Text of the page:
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Nelson Rules is a set of rules to detect the presence of special causes or non-random behaviour in the process. These are commonly used to check for process stability in Statistical Process Control (SPC).

 

Applause for all the respondents - Mukti Garg, Ashok Ghodke

 

Also review the answer provided by Mr Venugopal R, Benchmark Six Sigma's in-house expert.

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Q 276. Nelson Rules - Generally, a process is said to be stable if none of the observations are outside the control limits. (Calculators for control limits can be seen at https://www.benchmarksixsigma.com/calculators/)

However, Nelson rules could help us identify special causes even in such a seemingly stable process. What are these Nelson Rules? Highlight areas / processes where all tests as per Nelson Rules should be carried out.

 

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Benchmark Six Sigma Expert View by Venugopal R

As early as 1924, Walter Shewhart had introduced what we all know as Control Charts, which has become a very popular and important tool in Statistical Process Control. The Upper Control Limit (UCL) and Lower Control Limit (LCL) represent the +/- 3 sigma limits derived based on the historical data generated from the process itself. So long as the process is in statistical control, the probability of any point falling outside these limits as low as 0.003. Hence any point falling outside the UCL or LCL is suspected as an abnormal occurrence and subjected to analysis to look for any assignable cause(s).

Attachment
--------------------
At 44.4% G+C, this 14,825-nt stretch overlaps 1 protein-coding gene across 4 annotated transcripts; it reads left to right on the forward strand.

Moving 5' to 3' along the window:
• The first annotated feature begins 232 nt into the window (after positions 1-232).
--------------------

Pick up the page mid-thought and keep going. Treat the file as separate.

Based on the above, it generally implies that so long as the points fall within the control limits, the process is in statistical control and there is no need to suspect any abnormality.

 

In 1984, Lloyd S.Nelson published in the Journal of Quality Technology, that just as we say that the probability of any points falling outside the control limits is very low, there is a possibility for other situations, with equally low probability of occurrence, even though all the points could be within the control limits. Hence, such situations would also be indicative of existence of special causes. He came out with 8 rules for suspecting presence of special causes, of which the Rule-1 is the original case of a point falling outside the Control limits.

 

Each of these rules are illustrated below:

 

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image.png.51735671559a24c796713293af03701c.png

 

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image.png.e90d868bfb5e5b4e5d9eadedbb16063a.png

 

While multiple rules are available, it is important to decide which rule needs to be applied when.

Rule- is the fundamental one and is hence start with it for any situation. Subsequently, Rules 2 to 4 comprise a good set that help for many of the commonly occurring special causes. For an engineering study, adding rules 5 and 6 will increase the sensitivity to changes in the process average. Rules 7 and 8 will help to identify problems relating to sampling, viz. stratification and mixtures.